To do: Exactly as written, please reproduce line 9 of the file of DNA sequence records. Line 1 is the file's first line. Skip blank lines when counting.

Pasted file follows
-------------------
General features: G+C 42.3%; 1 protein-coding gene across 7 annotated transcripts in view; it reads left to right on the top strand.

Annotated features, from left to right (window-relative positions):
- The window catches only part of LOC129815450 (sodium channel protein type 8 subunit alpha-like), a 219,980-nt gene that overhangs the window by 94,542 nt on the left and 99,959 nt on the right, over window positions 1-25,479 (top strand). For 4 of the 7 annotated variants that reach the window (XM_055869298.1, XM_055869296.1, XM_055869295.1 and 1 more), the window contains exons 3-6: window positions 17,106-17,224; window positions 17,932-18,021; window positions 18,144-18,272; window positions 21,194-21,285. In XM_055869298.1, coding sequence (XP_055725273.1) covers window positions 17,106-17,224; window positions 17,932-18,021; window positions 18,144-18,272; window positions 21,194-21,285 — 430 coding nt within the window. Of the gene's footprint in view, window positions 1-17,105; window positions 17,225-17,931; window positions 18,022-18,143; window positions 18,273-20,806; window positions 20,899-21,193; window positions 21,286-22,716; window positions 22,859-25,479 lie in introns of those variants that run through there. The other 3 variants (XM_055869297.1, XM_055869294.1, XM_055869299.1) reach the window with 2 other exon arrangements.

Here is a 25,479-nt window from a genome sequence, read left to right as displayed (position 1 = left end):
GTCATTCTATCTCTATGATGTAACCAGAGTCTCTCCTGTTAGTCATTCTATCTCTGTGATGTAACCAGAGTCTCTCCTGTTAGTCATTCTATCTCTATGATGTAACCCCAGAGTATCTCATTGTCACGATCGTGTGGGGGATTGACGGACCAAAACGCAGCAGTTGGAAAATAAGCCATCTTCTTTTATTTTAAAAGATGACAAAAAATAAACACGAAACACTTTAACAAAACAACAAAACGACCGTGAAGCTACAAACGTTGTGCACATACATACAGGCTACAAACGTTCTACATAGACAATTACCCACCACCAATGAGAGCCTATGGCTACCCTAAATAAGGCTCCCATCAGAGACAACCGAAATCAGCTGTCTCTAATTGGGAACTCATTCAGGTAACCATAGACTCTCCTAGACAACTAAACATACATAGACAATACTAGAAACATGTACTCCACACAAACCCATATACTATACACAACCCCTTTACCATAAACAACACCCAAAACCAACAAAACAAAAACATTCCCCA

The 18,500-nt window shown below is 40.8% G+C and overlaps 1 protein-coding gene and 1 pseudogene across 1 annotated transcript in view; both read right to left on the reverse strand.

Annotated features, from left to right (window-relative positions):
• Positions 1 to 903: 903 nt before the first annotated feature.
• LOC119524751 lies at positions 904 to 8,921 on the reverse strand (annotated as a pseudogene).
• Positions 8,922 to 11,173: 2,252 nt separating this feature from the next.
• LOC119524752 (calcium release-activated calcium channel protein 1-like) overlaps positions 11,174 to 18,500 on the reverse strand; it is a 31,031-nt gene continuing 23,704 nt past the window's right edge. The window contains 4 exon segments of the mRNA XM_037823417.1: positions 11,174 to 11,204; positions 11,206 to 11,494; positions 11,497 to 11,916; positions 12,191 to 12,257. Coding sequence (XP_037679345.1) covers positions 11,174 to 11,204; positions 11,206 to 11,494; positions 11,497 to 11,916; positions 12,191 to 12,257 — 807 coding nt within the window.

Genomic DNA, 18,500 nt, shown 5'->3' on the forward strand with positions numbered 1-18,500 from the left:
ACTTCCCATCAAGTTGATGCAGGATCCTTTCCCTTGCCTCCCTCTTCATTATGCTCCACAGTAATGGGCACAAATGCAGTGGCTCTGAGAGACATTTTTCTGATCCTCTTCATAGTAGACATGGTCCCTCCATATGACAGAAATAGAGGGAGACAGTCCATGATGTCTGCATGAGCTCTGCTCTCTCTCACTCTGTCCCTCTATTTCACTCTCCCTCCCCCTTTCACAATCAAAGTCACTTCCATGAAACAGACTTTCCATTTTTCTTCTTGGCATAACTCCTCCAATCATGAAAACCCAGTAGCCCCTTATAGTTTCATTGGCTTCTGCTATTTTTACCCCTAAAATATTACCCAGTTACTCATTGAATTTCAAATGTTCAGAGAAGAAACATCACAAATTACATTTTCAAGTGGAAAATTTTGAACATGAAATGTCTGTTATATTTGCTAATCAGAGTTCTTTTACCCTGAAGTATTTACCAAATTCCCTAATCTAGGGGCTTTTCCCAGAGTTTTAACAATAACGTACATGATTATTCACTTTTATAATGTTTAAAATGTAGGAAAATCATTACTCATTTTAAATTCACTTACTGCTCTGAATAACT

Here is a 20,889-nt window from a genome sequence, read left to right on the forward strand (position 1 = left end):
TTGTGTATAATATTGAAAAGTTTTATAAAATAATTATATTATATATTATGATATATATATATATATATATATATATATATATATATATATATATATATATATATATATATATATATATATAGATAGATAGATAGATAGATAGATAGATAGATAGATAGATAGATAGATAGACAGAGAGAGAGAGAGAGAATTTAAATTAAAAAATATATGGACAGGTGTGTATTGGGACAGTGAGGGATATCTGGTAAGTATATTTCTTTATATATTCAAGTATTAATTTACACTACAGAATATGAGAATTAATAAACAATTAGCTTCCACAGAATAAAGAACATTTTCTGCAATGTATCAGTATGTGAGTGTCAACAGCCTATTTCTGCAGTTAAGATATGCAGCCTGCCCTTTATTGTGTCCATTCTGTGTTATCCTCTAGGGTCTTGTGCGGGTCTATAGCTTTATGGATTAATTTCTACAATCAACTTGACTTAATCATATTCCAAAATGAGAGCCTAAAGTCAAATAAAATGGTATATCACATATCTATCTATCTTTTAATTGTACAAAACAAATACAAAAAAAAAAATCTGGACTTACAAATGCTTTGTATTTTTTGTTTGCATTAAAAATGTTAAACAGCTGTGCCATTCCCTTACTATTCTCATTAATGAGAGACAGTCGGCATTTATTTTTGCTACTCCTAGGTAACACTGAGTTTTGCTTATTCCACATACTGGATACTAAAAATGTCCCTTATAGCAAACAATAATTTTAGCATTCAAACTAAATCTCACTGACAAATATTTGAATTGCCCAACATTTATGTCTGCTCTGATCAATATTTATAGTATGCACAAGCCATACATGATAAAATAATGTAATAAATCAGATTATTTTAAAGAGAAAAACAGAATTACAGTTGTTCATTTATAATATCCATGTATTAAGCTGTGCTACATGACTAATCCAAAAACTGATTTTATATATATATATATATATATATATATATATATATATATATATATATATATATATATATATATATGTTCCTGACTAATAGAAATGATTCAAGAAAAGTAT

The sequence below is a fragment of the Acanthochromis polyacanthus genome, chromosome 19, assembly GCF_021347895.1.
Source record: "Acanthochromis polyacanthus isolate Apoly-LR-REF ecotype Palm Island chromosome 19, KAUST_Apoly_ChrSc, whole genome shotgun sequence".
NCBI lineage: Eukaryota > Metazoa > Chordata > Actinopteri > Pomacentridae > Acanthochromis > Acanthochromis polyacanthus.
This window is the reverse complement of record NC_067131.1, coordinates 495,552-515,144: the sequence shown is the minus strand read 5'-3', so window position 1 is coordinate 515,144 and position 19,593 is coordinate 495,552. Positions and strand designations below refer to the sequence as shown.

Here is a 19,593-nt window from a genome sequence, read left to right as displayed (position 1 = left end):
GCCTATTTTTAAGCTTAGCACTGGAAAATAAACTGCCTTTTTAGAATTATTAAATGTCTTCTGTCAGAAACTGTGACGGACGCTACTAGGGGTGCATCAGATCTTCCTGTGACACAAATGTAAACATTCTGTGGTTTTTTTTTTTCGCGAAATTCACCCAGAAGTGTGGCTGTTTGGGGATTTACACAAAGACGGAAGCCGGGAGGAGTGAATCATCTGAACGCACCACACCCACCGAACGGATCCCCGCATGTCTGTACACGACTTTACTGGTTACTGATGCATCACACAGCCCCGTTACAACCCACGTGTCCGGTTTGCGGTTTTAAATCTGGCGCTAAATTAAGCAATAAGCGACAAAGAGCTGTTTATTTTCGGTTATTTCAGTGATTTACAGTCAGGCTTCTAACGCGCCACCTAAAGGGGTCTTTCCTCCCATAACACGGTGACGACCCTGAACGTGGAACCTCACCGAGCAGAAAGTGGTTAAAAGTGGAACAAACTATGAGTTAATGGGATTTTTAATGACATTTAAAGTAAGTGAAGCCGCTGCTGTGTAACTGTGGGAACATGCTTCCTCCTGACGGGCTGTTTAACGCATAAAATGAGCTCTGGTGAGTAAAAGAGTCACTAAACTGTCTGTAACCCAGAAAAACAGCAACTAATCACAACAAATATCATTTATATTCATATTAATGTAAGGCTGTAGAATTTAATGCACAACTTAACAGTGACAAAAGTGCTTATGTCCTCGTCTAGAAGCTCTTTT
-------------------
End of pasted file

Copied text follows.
• LOC119524751 lies at positions 904 to 8,921 on the reverse strand (annotated as a pseudogene).